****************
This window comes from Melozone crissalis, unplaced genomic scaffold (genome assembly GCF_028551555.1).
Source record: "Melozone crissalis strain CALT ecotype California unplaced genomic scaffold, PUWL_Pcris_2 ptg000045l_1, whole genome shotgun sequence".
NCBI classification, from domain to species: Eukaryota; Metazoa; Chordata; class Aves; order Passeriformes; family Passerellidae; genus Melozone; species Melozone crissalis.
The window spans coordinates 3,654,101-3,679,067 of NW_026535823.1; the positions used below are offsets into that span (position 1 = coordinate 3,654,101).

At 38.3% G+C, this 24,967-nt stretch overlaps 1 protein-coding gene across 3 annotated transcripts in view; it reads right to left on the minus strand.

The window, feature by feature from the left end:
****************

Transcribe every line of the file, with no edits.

This window comes from Melozone crissalis, unplaced genomic scaffold (genome assembly GCF_028551555.1).
Source record: "Melozone crissalis strain CALT ecotype California unplaced genomic scaffold, PUWL_Pcris_2 ptg000045l_1, whole genome shotgun sequence".
NCBI classification, from domain to species: Eukaryota; Metazoa; Chordata; class Aves; order Passeriformes; family Passerellidae; genus Melozone; species Melozone crissalis.
The window spans coordinates 3,654,101-3,679,067 of NW_026535823.1; the positions used below are offsets into that span (position 1 = coordinate 3,654,101).

At 38.3% G+C, this 24,967-nt stretch overlaps 1 protein-coding gene across 3 annotated transcripts in view; it reads right to left on the minus strand.

The window, feature by feature from the left end: